CITYLIFELOCAL SLICE OF RUDY’S IS PIZZA PER­FECT

SI­MON BINNS TESTS OUT THE CITY CEN­TRE VER­SION OF A REVERED BRAND

Glossop Advertiser - - City Life Local -

ONE was never go­ing to be enough. For any­one who’s been to Rudy’s in An­coats - and if you haven’t, why not? - you’ll know that get­ting a table there was rarely a case of walk­ing through the door and park­ing your back­side on the nearest seat.

If you wanted pizza, more of­ten than not, you were in for a wait.

Why? Well, quite sim­ply, Rudy’s served up the best pizza in town.

You could slide a pep­per­oni slice in be­tween them and Hon­est Crust but for me, Rudy’s al­ways just edged it.

Day-long dou­ble­fer­mented dough to give a chewy, charred at the edges base and a range of sim­ple but well-cho­sen (and faith­ful) top­pings de­signed to show off rather than cover up the sweet tomato sauce be­neath.

If Rudy’s were in Lon­don, it would have been splat­tered all over the capital like Franco Manca, with which it shares its sense of ex­cel­lent pizza at the heart of a keenly priced but pleas­ingly short menu.

Be­tween them, an uber-com­mit­ted Jim and Kate Mor­gan had cul­ti­vated a spank­ing lit­tle out­let that pretty much any­one else serv­ing up a slice in the city would have given their moz­zarella balls to du­pli­cate. But in Manch­ester, it op­er­ated as a lone unit - un­til a new regime stepped in.

As well as bars like Trof and the Deaf In­sti­tute, Mis­sion Mars owns Al­bert’s Schloss and the Al­bert Hall. And in the Peter Street unit next door, the new branch of Rudy’s they re­cently opened since tak­ing a ma­jor­ity stake in the busi­ness.

Why try to cre­ate your own much loved con­cept when you can buy some­one else’s? Shrewd move.

The same semi­in­dus­trial fit out ap­plies to the new unit, although the old one was lov­ably lo-fi for cost­ing rather than aes­thetic.

It’s a big space, feel­ing al­most like two restau­rants, front and back - out­door seat­ing means those hour long queues are un­likely to be a prob­lem here.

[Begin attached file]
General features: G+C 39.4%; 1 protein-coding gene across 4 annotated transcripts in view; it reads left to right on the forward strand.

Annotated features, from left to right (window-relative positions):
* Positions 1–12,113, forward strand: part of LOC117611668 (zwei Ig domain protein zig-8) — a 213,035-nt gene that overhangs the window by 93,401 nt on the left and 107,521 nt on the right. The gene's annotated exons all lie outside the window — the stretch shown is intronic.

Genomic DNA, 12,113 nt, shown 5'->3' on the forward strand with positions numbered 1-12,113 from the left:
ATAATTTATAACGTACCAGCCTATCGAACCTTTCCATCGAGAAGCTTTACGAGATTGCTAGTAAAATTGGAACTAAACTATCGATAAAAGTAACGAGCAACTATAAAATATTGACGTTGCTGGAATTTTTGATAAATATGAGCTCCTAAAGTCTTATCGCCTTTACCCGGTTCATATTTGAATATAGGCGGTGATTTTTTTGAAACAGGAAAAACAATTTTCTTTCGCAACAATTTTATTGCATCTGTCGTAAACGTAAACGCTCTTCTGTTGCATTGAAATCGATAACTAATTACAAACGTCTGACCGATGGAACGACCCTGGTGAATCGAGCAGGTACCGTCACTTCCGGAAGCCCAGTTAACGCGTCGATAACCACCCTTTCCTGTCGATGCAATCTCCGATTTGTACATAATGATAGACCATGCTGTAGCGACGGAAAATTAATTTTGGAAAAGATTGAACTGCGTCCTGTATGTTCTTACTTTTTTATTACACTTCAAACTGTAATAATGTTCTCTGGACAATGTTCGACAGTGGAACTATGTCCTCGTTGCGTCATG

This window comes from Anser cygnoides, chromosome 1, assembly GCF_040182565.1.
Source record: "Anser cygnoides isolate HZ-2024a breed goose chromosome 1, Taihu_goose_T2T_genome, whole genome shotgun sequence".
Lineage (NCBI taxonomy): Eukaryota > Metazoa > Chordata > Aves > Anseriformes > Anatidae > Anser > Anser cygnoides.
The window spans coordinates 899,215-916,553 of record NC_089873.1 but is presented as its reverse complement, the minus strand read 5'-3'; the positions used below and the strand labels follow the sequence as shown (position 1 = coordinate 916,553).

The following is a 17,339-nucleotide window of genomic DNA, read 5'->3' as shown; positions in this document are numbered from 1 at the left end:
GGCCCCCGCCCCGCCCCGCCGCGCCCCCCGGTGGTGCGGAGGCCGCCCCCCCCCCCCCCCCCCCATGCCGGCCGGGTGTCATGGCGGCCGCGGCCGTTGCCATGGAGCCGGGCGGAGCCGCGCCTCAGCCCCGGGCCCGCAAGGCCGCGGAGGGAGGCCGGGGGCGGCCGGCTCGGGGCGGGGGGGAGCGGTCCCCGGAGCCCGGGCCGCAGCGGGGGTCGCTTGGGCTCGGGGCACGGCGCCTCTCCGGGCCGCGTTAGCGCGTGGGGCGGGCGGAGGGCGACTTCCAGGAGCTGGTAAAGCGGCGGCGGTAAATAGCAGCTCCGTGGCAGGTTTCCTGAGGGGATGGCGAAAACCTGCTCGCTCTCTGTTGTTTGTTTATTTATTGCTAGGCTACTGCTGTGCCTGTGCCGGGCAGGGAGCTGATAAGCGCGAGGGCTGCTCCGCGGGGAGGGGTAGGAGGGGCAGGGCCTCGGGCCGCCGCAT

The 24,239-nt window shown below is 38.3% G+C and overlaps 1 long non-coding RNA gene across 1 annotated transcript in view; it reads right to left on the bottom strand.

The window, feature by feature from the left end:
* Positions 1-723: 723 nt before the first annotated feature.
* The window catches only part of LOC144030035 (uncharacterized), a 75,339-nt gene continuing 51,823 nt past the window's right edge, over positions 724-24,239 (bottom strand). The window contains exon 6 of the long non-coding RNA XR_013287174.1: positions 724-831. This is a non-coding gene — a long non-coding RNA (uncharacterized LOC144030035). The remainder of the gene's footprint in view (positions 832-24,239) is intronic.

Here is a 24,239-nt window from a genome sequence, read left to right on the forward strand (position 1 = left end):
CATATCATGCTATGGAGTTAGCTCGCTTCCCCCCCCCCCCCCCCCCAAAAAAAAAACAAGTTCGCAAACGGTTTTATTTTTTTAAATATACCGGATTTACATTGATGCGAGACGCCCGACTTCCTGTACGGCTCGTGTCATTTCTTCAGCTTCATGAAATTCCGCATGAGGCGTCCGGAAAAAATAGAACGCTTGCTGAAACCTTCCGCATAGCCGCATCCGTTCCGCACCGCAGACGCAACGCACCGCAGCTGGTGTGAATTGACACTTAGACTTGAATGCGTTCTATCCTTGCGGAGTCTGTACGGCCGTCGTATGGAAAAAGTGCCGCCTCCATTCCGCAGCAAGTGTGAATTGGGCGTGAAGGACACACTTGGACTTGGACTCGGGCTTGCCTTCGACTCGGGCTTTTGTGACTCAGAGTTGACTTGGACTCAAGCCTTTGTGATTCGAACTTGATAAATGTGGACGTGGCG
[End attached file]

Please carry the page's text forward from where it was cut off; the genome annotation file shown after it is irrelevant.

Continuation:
The Rudy’s ethos has been well-pre­served but it’s re­ally all about those piz­zas, isn’t it?

Luck­ily, they are much as they were. Ex­cel­lent.

At 10p less than a fiver, the Mari­nara is sim­ple per­fec­tion and goes straight to the top of the city’s cheap eats list. It’s big enough to wear over your head like a sloppy red hat and share­able be­tween two, un­less you’re me.

The Meridio (£8.90) mixes up sun-dried tomato, red onion and red chilli to give a sweet bite with plenty of kick and it is out­stand­ing. For me, the best on their menu.

An­coz­ese (£8.90) is a close sec­ond - wild broc­coli and Tus­can sausage make per­fect bed­fel­lows and prove that any more than a mean­ing­ful two­some is just for show.

The salame pizza (£7.90) comes laden with strips of smoked meat that melt into the pizza, glee­fully folded up and rammed in to our gobs like sloppy news­pa­pers be­ing im­pa­tiently shoved through a let­ter­box.

Un­gainly, but so sat­is­fy­ing.

Craft beer - Shindig­ger IPL (£4.50) - and a gin fizz (£5.90) are first class pizza eat­ing li­ba­tions.

On the sweet side, choco­late torte is de­cent, and it may be the York­shire in me, but £4 for two scoops of ice cream - how­ever good it is - lets the pre­vi­ously price savvy menu down. The afo­gatto is bet­ter value at the same price and gives you the caf­feine kick you might need to lift you from a dough-based haze.

That said, five peo­ple fed and wa­tered for £72 is ex­cel­lent value - and the orig­i­nal stan­dards are be­ing up­held.

Ser­vice can oc­ca­sion­ally be a bit ab­sent and middle dis­tance. It starts as charm­ing and ends up be­ing slightly an­noy­ing. It will get slicker, you hope.

Rudy’s is an em­i­nently ex­pand­able brand - and only a fool would think MM have picked it up to lov­ingly repli­cate it just the once, as some sort of trib­ute act on the other side of town.

No, Rudy’s is un­doubt­edly set for big­ger things - and as long as they keep the place true to Jim and Kate’s orig­i­nal vi­sion, they should be con­fi­dent about the brand mak­ing that of­ten trou­bled leap from fa­natic-laden in­die to (whis­per it) suc­cess­ful mini chain.

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